L.A. Radio/TV Icon Ralph Story Passes
L.A. Area Governors Award Honoree was 86
Los Angeles, CA - Iconic Los Angeles broadcasting personality Ralph Story, who chronicled life in the Southland on both radio and television from the late 1940s through the 1980s, died Tuesday at his home in Santa Ynez. Story, who was 86, had been battling emphysema.
Story is perhaps best known as host and narrator of the Emmy-winning weekly magazine series Ralph Story’s Los Angeles, which aired on KNXT-TV — now KCBS-TV — from 1964 to 1970. The series was an ideal forum for Story’s signature style of reporting, which blended an easy, conversational tone with impeccable journalistic standards and a compelling storytelling technique.
He was born Ralph Bernard Snyder on Aug. 19, 1920, in Kalamazoo, Michigan. His began his media career as a part-time announcer in the nearby city of Grand Rapids. During World War II, he flew 63 missions over Europe as a P-51 pilot.
When he returned from the war, he was hired as a radio announcer at WGR in Buffalo, N.Y. He moved to Los Angeles in 1948 to host and direct a morning radio show on the CBS station KNX-AM. At the suggestion of station management, he changed his surname from Snyder to Story.
In 1956 he left KNX but remained with CBS, which hired him to host the game show The $64,000 Challenge. At that time, scandals surrounding such game shows as 21, which was tainted by allegations that the results were rigged, brought an end to Story’s quizmaster career, although he was never implicated in any impropriety.
In 1960 he returned to Los Angeles, where he resumed employment at KNX. He was the anchor of the four-hour news show Storyline.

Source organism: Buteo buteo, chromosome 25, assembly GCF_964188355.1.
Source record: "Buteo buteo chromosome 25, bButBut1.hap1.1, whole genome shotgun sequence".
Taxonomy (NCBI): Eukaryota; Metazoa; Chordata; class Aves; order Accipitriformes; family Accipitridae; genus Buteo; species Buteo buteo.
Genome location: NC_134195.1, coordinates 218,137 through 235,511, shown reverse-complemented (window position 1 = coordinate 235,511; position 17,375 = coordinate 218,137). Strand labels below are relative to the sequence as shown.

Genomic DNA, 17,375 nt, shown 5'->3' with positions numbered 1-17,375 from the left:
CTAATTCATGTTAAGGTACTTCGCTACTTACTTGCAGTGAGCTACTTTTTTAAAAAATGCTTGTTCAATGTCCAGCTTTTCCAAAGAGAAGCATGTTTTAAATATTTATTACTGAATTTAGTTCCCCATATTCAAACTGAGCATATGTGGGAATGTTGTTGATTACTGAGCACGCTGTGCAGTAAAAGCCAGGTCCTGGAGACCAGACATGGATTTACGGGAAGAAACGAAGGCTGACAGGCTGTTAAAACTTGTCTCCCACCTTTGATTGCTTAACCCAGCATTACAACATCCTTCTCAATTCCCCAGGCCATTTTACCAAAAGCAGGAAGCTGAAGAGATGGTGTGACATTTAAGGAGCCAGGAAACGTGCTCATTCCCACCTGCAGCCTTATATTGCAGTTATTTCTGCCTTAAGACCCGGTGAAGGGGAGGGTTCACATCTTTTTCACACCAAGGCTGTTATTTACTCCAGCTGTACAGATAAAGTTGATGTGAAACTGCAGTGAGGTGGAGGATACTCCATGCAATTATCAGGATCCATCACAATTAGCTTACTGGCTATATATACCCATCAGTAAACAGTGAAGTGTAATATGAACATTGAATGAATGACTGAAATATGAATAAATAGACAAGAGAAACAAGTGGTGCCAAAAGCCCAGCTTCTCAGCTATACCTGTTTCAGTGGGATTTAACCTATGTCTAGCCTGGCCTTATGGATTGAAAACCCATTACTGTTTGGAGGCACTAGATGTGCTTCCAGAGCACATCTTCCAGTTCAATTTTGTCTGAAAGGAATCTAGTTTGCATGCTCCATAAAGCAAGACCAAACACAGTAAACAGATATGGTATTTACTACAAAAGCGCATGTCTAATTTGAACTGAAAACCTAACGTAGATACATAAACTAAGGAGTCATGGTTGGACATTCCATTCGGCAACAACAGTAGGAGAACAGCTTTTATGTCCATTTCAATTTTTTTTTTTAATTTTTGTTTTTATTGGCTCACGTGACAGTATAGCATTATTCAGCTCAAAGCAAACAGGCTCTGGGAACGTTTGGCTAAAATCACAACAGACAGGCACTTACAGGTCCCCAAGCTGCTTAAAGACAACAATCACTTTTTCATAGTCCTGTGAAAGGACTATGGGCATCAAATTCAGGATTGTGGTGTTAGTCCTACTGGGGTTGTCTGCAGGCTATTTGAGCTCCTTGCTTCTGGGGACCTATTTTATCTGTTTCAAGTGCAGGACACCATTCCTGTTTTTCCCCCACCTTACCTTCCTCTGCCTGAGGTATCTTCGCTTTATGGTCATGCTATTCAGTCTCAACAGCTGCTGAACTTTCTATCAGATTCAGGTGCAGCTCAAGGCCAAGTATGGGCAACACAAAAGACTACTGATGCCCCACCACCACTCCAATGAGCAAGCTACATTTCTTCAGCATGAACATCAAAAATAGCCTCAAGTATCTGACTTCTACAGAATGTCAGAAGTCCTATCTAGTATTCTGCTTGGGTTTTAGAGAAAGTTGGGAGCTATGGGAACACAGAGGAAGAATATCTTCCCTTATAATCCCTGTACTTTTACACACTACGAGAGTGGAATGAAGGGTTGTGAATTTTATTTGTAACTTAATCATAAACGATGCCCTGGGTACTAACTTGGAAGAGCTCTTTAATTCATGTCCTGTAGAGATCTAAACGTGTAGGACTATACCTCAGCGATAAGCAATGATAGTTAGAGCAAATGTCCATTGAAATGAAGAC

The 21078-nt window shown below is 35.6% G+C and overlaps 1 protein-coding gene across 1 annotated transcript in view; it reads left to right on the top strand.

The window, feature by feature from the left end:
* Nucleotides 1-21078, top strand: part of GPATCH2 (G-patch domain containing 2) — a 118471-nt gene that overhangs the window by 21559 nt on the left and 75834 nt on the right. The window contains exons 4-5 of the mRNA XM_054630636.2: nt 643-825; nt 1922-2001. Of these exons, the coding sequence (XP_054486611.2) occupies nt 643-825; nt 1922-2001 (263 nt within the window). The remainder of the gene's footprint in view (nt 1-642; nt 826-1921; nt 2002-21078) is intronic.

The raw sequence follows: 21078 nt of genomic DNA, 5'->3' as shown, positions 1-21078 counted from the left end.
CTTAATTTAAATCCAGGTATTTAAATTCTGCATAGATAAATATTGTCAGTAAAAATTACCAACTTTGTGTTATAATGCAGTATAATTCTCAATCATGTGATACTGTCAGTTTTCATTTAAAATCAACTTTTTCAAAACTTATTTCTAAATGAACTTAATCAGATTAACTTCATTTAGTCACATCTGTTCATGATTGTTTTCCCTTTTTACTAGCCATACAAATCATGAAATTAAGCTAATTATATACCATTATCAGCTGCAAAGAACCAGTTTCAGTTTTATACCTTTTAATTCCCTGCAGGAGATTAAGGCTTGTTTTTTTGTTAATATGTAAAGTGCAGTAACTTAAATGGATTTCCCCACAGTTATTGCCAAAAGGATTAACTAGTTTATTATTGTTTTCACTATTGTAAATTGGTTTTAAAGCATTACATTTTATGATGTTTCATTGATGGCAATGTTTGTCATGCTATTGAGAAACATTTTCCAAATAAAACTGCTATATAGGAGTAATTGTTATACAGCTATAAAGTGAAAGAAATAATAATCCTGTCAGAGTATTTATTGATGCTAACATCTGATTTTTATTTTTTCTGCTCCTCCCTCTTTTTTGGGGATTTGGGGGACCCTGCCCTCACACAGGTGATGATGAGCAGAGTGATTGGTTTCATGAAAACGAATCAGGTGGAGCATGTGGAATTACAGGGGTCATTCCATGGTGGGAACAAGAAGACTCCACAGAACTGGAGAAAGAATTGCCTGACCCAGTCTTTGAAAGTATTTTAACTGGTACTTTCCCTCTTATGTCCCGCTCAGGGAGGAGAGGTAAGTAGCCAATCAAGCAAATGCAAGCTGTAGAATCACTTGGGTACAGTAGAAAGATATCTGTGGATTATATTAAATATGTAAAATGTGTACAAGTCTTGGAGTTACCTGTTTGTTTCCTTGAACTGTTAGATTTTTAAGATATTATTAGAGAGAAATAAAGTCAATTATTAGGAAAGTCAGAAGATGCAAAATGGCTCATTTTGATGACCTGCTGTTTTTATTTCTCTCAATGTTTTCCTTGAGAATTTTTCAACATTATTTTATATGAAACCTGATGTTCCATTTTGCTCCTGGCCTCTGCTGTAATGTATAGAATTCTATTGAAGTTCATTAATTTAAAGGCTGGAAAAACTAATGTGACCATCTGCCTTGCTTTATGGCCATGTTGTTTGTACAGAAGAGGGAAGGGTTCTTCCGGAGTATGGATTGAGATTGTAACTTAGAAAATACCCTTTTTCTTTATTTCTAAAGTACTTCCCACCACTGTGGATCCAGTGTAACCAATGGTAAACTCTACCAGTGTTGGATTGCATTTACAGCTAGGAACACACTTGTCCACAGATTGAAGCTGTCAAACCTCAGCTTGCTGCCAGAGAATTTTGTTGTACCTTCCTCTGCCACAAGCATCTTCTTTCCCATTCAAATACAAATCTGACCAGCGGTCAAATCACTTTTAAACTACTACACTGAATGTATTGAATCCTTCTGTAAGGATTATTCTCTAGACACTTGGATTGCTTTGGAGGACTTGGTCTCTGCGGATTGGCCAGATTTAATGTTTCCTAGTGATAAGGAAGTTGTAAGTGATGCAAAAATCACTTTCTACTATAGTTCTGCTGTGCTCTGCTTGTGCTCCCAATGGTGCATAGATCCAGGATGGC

The following year, when KNXT launched The Big News, America’s first one-hour TV news broadcast, Story was a member of the on-air broadcast team, along with anchor Jerry Dunphy, sports reporter Gil Stratton and weatherman Bill Keene.
In 1964, Story helped to pioneer magazine format television with the launch of KNXT’s Ralph Story’s Los Angeles, which featured stories about Los Angeles, its residents and its history.
He broke ground in another genre with the 1970s morning show AM Los Angeles, which he co-hosted on KABC-TV along with Stephanie Edwards.
In recognition of his vast contributions to Los Angeles area broadcasting, the Academy of Television Arts & Sciences granted Story its highest honor, the Governors Award, in 1983.
In addition to his broadcasting career, Story was active in numerous civic and professional groups, including the Hollywood Bowl, the Rose Parade and the public television stations KCET and KOCE.
Story and his wife, Diana, moved to Santa Ynez, in 1984. They operated an art gallery in the community of Los Olivos.
He is survived by his wife, Diana, and a son from his first marriage. A memorial service will be held at 2 p.m. Oct. 8 at St. Mark's Episcopal Church in Los Olivos.